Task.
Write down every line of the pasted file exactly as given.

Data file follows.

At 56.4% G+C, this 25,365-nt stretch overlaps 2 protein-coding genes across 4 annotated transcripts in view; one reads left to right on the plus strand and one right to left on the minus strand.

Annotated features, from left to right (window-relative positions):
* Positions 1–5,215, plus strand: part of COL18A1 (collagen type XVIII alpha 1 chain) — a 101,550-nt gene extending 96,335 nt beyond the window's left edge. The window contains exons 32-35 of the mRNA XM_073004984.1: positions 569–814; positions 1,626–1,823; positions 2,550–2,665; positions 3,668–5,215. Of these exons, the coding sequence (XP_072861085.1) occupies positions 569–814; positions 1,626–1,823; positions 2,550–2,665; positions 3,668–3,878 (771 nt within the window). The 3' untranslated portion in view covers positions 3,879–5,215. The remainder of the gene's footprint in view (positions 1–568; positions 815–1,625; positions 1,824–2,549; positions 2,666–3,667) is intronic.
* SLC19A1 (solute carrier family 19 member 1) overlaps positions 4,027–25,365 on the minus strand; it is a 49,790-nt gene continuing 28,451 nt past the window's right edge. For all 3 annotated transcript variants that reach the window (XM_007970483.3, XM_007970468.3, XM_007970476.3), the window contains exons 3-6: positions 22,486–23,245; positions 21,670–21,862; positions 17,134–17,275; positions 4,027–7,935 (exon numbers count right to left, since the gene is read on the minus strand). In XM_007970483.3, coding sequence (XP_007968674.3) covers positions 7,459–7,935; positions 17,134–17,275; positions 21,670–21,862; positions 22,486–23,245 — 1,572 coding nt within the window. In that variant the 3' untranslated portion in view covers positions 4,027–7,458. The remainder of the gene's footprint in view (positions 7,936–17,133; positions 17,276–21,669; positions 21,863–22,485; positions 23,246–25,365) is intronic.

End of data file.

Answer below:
At 56.4% G+C, this 25,365-nt stretch overlaps 2 protein-coding genes across 4 annotated transcripts in view; one reads left to right on the plus strand and one right to left on the minus strand.

Annotated features, from left to right (window-relative positions):
* Positions 1–5,215, plus strand: part of COL18A1 (collagen type XVIII alpha 1 chain) — a 101,550-nt gene extending 96,335 nt beyond the window's left edge. The window contains exons 32-35 of the mRNA XM_073004984.1: positions 569–814; positions 1,626–1,823; positions 2,550–2,665; positions 3,668–5,215. Of these exons, the coding sequence (XP_072861085.1) occupies positions 569–814; positions 1,626–1,823; positions 2,550–2,665; positions 3,668–3,878 (771 nt within the window). The 3' untranslated portion in view covers positions 3,879–5,215. The remainder of the gene's footprint in view (positions 1–568; positions 815–1,625; positions 1,824–2,549; positions 2,666–3,667) is intronic.
* SLC19A1 (solute carrier family 19 member 1) overlaps positions 4,027–25,365 on the minus strand; it is a 49,790-nt gene continuing 28,451 nt past the window's right edge. For all 3 annotated transcript variants that reach the window (XM_007970483.3, XM_007970468.3, XM_007970476.3), the window contains exons 3-6: positions 22,486–23,245; positions 21,670–21,862; positions 17,134–17,275; positions 4,027–7,935 (exon numbers count right to left, since the gene is read on the minus strand). In XM_007970483.3, coding sequence (XP_007968674.3) covers positions 7,459–7,935; positions 17,134–17,275; positions 21,670–21,862; positions 22,486–23,245 — 1,572 coding nt within the window. In that variant the 3' untranslated portion in view covers positions 4,027–7,458. The remainder of the gene's footprint in view (positions 7,936–17,133; positions 17,276–21,669; positions 21,863–22,485; positions 23,246–25,365) is intronic.